Quietly brilliant reworking of Middlemarch set in early 20th-century America.
Wolf Hall by Hilary Mantell (Fourth Estate)
Way after everyone else, I finally managed to tackle this virtuoso recreation of Thomas Cromwell's England and was hooked – historical fiction at its very best.
Lives Like Loaded Guns: Emily Dickinson and her Family's Feuds by Lyndall Gordon (Virago)
With her usual insight and empathy, Gordon makes convincing sense of this most elusive of poets, and illuminates the hidden life of her apparently upright family.
These I Have Loved: My Favourite New Zealand Poems by Harvey McQueen (Steele Roberts)
He's my husband so I'll just quote Graham Beattie: "A marvellous, eclectic collection as you would expect from one whom I suspect has poetry running in his veins... a must-have for all who love poetry or would like to love poetry."
The Parihaka Album by Rachel Buchanan (Huia)
This beautifully written book combines the personal and the historical to work out a genuinely original and important new approach to the meaning of Parihaka and its long aftermath.
The Empty Family by Colm Toibin (Picador)
Lyrical tales of exile and regret that manage to tell us so much more about the world.
Nemesis by Philip Roth (Jonathan Cape)
The master is back to his best, with a familiar struggling protagonist and even jokes.
The Thousand Autumns of Jacob de Zoet by David Mitchell (Hodder & Stoughton)
Love story in 18th century Japan with usual verbal wizardry but mature restraint.
The Night Book by Charlotte Grimshaw (Vintage)
Political-minded novel treads perfectly between fact and fiction.
Quinine by Kelly Ana Morey (Huia)
Funny, brilliant historical drama by Kiwi author.
A Man Melting by Craig Cliff (Random House)
Quirky, funny stories from a local writer to watch.
Great House by Nicole Krauss (WW Norton)
The taking away of a desk brings questions of loss and memory.
The Long Song by Andrea Levy (Headline)
Captivating tale about the end of slavery.
99 Ways into NZ Poetry by Paula Green and Harry Ricketts (Random House)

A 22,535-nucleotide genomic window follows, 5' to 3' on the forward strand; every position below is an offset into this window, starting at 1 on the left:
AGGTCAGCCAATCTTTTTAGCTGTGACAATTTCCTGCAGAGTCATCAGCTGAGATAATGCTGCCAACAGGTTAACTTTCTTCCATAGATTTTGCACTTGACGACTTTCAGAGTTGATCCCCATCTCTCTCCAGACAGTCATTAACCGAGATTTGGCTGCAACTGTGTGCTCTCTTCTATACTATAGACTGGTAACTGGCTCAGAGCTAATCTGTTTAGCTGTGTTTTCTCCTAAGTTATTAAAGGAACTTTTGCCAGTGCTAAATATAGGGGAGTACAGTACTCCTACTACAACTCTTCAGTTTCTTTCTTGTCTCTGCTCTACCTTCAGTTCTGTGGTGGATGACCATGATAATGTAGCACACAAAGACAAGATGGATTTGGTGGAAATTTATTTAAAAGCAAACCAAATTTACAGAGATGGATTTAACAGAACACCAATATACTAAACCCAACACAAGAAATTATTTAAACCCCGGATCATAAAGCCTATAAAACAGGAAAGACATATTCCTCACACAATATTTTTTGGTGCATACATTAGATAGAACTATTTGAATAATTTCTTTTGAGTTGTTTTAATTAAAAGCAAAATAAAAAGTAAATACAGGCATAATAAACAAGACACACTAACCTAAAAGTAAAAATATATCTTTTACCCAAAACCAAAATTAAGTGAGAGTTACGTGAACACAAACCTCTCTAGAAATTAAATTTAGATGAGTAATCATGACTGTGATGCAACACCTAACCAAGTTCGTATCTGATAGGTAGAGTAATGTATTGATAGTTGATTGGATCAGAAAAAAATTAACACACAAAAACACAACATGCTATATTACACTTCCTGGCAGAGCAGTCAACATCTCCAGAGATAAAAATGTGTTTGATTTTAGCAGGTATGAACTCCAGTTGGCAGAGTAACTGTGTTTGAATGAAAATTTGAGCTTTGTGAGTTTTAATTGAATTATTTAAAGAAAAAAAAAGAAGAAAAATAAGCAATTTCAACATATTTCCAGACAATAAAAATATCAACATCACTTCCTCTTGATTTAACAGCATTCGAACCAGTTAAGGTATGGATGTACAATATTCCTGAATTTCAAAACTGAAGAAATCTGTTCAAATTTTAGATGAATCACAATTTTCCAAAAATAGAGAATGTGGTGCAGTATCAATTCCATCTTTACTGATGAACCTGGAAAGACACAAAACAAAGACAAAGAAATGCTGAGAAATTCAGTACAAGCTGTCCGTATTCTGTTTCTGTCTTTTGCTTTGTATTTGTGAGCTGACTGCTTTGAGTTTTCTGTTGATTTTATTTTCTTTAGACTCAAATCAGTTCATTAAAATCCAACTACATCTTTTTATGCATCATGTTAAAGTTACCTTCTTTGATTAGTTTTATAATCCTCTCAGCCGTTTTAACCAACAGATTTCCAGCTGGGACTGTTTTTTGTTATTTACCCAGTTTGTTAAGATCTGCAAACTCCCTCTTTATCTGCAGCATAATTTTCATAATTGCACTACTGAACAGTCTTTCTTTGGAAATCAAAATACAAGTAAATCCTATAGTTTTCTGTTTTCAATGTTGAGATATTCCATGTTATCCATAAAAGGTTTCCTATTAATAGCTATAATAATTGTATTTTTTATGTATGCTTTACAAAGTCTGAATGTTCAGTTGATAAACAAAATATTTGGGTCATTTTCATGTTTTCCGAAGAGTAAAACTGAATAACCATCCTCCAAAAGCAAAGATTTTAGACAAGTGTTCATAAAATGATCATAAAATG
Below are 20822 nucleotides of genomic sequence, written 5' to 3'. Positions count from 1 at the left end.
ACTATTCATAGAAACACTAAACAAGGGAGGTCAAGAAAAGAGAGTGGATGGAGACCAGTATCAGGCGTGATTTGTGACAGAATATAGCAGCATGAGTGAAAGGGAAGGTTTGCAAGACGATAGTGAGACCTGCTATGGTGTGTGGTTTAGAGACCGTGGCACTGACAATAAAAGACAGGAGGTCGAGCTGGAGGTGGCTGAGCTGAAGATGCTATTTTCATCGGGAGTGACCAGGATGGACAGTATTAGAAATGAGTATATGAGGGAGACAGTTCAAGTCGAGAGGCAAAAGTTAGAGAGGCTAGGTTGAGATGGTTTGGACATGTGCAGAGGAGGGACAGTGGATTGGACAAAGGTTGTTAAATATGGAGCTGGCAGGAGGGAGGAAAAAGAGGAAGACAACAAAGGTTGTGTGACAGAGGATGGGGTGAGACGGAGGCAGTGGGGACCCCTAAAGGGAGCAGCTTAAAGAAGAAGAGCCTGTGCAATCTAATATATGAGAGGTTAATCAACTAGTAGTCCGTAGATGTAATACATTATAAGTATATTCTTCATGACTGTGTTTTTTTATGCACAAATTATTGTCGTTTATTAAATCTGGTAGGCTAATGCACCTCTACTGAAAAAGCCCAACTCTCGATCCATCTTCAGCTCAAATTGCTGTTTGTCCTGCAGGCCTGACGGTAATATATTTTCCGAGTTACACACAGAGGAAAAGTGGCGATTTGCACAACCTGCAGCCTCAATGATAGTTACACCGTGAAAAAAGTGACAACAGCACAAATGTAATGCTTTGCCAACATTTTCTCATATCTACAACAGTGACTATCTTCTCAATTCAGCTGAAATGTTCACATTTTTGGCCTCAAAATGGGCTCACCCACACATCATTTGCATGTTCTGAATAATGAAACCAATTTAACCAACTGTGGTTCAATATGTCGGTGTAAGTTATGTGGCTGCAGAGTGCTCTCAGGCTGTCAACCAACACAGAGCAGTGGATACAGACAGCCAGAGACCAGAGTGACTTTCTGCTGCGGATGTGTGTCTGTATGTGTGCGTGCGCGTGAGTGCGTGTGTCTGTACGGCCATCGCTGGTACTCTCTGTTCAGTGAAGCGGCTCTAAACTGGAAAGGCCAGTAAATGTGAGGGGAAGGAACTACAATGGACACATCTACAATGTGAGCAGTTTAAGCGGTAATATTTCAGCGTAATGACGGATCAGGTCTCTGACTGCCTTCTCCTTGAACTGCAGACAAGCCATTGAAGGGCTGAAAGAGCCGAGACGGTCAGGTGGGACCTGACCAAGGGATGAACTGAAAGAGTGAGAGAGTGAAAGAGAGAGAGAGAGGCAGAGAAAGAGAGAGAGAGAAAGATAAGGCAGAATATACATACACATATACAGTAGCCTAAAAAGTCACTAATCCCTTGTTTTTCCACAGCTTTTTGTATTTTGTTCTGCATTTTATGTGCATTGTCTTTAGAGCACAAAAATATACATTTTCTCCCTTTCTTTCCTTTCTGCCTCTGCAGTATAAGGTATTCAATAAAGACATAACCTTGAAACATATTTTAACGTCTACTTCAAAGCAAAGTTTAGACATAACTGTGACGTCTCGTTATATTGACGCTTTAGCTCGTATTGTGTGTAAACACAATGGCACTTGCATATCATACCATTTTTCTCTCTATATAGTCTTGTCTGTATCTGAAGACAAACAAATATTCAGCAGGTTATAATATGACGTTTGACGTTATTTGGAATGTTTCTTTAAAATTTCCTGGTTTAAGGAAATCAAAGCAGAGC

A much-needed compendium-overview that works the way poets do, by letting readers dip in and out.
The Imperfect Girlfriend by Lucy-Anne Holmes (Pan)
A chick-lit novel to erase all the crappy sappy chick lit that's gone before.
Life by Keith Richards (Weidenfeld & Nicolson)
Loads of sex, drugs and rock 'n' roll, written terrifically. What more could you ask for?
Being Wrong by Kathryn Shultz (Granta)
The history, philosophy and psychology of human fallibility.
The Tasman by Neville Peat (Penguin)
Classily produced and written account of our great watery divide.
No Fretful Sleeper by Paul Millar (AUP)
Compassionate and sometimes revelatory bio of literary outsider Bill Pearson.
The Torchlight List by Jim Flynn (Awa Press)
Not because his list of 200 great books that taught him about the world is unassailable, but because his motive is pure – to pass on the love of reading.
Blue Smoke by Chris Bourke (AUP)
We forget our history and our culture all too easily. Bourke's account of popular music from 1918 to 1964 brilliantly rights that wrong.
Storyteller by Donald Sturrock (Harper)
The biography that Roald Dahl fans have been waiting for.
Chocolate Wars by Deborah Cadbury (Harper)
A delightful tale of business, philanthropy and cocoa beans.
Shall the Religious Inherit the Earth? by Eric Kaufmann (Profile)
A clarion call for those who value secular society.
Hitch-22 by Christopher Hitchens (Allen & Unwin)
Hitch's memoir of sorts is fascinating, indulgent, infuriating, but never dull.
The Illustrious Dead by Stephan Talty (Scribe)
Masterful account of how typhus killed Napoleon's army.
Nothing to Envy by Barbara Demick (Granta)
How people really live in North Korea.
Best of Both Worlds by Jeffrey Paparoa Holman (Penguin)
Exploration of 18th century Maori ethnography is our history at its best.
Will Grayson, Will Grayson by John Green and David Levithan (Text)
This young adult title is a little bit like Glee, only older and wiser and in book form. It will make you laugh out loud and loathe yourself for it.
Luka and the Fire of Life by Salman Rushdie (Random House)
Rushdie's gift to his youngest son captures that moment when adults win over children by tapping into the child within.
Ink Death by Cornelia Funke (Chicken House)
It's been out a while but the last in the Inkheart trilogy from this German children's author is still being devoured by tweens everywhere.
The Wheels on the Bus by Donovan Bixley (Hachette)
Kiwi take on the classic song, beautifully illustrated and informative on local animals.
The Grub by Jack Gabolinscy (Picture Puffin)
A much-requested story about a messy little boy. It doesn't end up as you expect.
Gunshot Road by Adrian Hyland (Text)
A funny, big-spirited book, permeated with affection and respect for the Northern Territory and its people.
Surrender by Donna Malane (NZSA)
Missing persons expert Diane Rowe makes an engaging narrator, while a scenic, seedy Wellington furnishes a distinctive local ambience to amusing and entertaining read.